Launched last fall, the Secretary General’s strategy has already garnered significant financial support. Nearly 30 countries with the highest burden of maternal deaths have made commitments to prioritize the necessary investments, especially the integration of reproductive health services. My government’s own commitment – the Global Health Initiative – aims to provide a package of integrated health services based on strong health systems that emphasize country ownership. Like the ICPD Program of Action, this initiative focuses on women, girls, and gender equality to fight disease and promote health worldwide. The President’s Emergency Plan for AIDS Relief (PEPFAR), a cornerstone of the Global Health Initiative, is also working to improve the reproductive health of women, as part of wide efforts to foster comprehensive HIV responses – especially prevention – that more effectively meet the needs of women and girls.

Mr. Chairman, President Obama underscored our deep commitment to eradicating extreme poverty at the MDG Summit last September. Access to reproductive health services, including family planning, is a central element of the United States’ development work. The President and Secretary Clinton recognize that the cycle of poverty can only be broken by empowering women and that improving women’s health, particularly their access to comprehensive reproductive health care, is essential. We further recognize that the health of women is closely linked to the health of their own children and the strength of future generations. Investing in women’s health is therefore key to the social and economic development of communities and nations.

Secretary Clinton has said, “Saving the lives of women and children requires a range of care, from improving nutrition to training birth attendants who can help women give birth safely. It also requires increased access to family planning. Family planning represents one of the most cost-effective public health interventions available in the world today. It prevents both maternal and child deaths by helping women space their births and bear their children during their healthiest years. And it reduces the deaths of women from unsafe abortion.” Currently there are more than 200 million married women, and uncounted millions of others, worldwide whose need for modern methods of contraception are not being met. Fulfilling this unmet need for family planning could avert almost 25 million abortions and prevent 640,000 newborn deaths.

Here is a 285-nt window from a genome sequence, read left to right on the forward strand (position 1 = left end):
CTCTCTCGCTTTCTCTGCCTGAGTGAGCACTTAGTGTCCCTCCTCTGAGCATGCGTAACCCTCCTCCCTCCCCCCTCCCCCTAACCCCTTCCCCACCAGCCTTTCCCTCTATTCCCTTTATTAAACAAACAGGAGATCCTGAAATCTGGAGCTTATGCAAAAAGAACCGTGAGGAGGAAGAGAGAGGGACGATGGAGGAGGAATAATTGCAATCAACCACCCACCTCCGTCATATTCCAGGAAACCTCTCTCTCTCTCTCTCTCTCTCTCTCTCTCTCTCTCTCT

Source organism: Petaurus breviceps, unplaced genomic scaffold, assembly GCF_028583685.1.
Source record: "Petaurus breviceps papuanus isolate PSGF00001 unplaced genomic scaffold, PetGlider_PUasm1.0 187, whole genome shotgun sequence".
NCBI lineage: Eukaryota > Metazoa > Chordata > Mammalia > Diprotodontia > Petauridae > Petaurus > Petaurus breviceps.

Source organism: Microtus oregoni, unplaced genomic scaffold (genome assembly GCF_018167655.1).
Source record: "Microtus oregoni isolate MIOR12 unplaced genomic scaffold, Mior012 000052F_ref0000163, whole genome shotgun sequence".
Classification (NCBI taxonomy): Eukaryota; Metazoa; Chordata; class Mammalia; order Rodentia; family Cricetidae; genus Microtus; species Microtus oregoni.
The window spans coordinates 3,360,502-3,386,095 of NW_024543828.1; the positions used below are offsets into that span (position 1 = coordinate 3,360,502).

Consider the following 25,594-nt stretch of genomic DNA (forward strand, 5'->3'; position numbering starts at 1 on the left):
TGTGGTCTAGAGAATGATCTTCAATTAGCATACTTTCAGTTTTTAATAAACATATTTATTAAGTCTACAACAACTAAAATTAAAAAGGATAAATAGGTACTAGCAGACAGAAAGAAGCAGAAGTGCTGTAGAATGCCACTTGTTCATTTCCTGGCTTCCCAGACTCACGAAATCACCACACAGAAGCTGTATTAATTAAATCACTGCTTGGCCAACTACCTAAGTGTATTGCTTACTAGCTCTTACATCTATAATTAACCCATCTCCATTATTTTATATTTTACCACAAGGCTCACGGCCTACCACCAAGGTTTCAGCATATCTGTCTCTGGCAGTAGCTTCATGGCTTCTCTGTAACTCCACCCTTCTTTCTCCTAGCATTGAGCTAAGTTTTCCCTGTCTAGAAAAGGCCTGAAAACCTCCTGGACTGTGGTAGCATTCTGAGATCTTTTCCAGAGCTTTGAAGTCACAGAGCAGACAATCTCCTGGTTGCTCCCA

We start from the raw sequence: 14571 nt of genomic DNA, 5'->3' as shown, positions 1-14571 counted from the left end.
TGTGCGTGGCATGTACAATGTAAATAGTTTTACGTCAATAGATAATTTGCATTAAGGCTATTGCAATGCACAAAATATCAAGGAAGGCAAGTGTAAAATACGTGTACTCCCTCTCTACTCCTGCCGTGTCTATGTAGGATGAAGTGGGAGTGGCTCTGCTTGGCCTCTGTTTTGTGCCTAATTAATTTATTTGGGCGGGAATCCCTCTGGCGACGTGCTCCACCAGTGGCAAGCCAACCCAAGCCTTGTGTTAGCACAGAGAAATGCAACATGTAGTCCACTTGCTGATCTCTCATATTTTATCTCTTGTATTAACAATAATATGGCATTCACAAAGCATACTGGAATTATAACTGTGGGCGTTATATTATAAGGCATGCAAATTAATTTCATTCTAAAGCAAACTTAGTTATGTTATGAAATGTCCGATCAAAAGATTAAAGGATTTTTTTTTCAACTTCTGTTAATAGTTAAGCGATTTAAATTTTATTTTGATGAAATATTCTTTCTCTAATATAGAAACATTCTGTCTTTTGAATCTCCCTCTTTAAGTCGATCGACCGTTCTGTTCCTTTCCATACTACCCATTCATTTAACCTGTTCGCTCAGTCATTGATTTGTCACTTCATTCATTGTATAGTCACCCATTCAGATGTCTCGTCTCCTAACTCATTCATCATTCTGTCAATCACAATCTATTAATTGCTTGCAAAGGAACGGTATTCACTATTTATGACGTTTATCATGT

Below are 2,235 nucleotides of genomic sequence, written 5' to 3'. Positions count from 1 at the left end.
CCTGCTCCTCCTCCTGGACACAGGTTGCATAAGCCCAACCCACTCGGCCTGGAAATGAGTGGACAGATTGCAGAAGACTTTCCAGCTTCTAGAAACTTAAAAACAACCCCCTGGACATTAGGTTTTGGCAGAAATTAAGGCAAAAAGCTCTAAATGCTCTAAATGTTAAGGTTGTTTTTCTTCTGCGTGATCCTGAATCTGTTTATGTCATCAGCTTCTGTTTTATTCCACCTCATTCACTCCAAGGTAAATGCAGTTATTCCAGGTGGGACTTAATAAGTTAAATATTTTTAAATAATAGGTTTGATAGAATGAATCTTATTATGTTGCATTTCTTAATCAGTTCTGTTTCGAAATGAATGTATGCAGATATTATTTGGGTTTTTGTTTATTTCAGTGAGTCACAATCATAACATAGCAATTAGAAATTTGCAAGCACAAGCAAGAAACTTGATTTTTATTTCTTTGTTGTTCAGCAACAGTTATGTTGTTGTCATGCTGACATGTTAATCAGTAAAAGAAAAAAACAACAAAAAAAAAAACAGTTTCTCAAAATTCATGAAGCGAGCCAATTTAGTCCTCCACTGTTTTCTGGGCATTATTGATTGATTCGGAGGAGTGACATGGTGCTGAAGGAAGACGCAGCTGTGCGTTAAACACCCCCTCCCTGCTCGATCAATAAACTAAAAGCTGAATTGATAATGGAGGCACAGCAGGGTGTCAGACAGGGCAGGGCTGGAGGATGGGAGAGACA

The Obama administration is strongly committed to achieving reproductive health and protecting human rights, both domestically and around the world. So, too, are we committed to our broad and active partnerships with national governments, international organizations, civil society and philanthropic organizations, and those committed to achieving the ICPD and Millennium Development Goals. We particularly recognize the vital roles of UNFPA and UN Women, whose global leadership and collaboration with countries is critical to achieving these goals. We especially look forward to working in concert with new Executive Directors, Dr. Osotimehin and Ms. Bachelet.

Although we have made great progress in many areas since 1994, much remains to be done. We applaud the renewed commitment of countries everywhere, including the French government, which has recently pledged increased funding for West Africa where maternal mortality is among the highest and modern contraceptive use among the lowest in the world. We will continue working closely with our counterparts worldwide — not only in the ministries of health, but with foreign ministers, defense ministers, finance ministers, prime ministers and presidents — to achieve our shared commitments to reproductive health and gender equality.

In closing, Mr. Chairman, we look forward to a productive discussion with delegations on the vital links between fertility, reproductive health and social and economic development. Together we can make strong progress toward a healthier, more equitable, and ultimately, more prosperous world in which all our nations will thrive in the 21st century.

Thank you.